Traditionally energy storage has been available in greater or lesser amounts (depending on what grid you are connected to) in the form of pumped hydro storage.
A wide range of other options have been proposed and explored over the years, ranging from Compressed air energy storage to batteries to flywheels to generating hydrogen (pumped hydro even has an ocean equivalent which is one of the more promising options).
Most battery storage being implemented today involves either lithium ion batteries or flow batteries - however further cost reductions are viewed as being necessary to enable wider availability of energy storage services.
One option receiving a lot of attention recently has been a proposal by MIT Professor Donald Sadoway to build liquid metal batteries.
Adopting alternatives to oil
While it is clear that we can replace all the energy we currently get from fossil fuels with renewable energy, the problem remains that electricity is not a direct substitute for liquid fuels - and that fossil fuels have some other important uses other than providing energy.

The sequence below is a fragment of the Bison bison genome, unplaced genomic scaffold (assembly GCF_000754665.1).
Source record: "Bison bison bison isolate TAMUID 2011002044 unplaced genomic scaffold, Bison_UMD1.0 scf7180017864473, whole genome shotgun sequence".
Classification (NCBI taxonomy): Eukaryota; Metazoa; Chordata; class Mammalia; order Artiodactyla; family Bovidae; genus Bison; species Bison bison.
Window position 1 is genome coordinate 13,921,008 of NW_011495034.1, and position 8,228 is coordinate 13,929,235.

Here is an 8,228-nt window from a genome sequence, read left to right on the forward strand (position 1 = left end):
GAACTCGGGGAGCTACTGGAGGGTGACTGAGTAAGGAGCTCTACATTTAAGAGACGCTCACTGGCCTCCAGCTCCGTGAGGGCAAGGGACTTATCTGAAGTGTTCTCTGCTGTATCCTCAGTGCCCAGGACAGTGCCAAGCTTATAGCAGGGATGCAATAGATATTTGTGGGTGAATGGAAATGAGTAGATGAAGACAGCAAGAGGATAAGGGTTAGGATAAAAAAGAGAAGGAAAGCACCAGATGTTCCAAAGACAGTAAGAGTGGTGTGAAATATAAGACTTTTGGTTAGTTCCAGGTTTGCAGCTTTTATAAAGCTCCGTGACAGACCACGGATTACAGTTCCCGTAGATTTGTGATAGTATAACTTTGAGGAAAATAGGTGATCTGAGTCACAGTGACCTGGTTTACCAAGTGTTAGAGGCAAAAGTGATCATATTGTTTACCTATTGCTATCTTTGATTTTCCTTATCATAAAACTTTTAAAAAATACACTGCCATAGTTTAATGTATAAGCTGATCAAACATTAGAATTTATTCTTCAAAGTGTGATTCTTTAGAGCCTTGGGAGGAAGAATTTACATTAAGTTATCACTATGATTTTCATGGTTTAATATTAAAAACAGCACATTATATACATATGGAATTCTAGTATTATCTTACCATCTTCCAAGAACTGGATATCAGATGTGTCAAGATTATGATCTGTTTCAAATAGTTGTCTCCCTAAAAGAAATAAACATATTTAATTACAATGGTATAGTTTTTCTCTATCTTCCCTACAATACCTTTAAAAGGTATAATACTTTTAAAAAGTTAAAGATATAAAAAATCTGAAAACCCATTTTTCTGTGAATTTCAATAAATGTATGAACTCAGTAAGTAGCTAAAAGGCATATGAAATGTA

The most important use of liquid fuels is in transport. Increasing fuel efficiency of vehicles (around 3% per year) and substitution of natural gas for oil as a fuel for heavy vehicles has been constraining the growth of oil consumption for road transport in recent years, however this can only ever be a temporary solution - in the longer term we need to use either electricity .
Electrifying as much of the transport system as possible is the first step, with biofuels being used for those forms of transport that cannot be electrified (either liquid biofuel such as ethanol or biodiesel, or compressed biogas) such as large planes and ships.
These are providing the stepping stone to fully electric vehicles (which are already outselling plug in hybrids in the US). The journey towards fully electric cars has been a slow one with the star example so far being Tesla Motors (other promising projects such as Better Place have fallen by the wayside in recent years, though manufacturers such as Nissan are competing at the lower end of the market and a raft of car makers are building high end electric sports cars.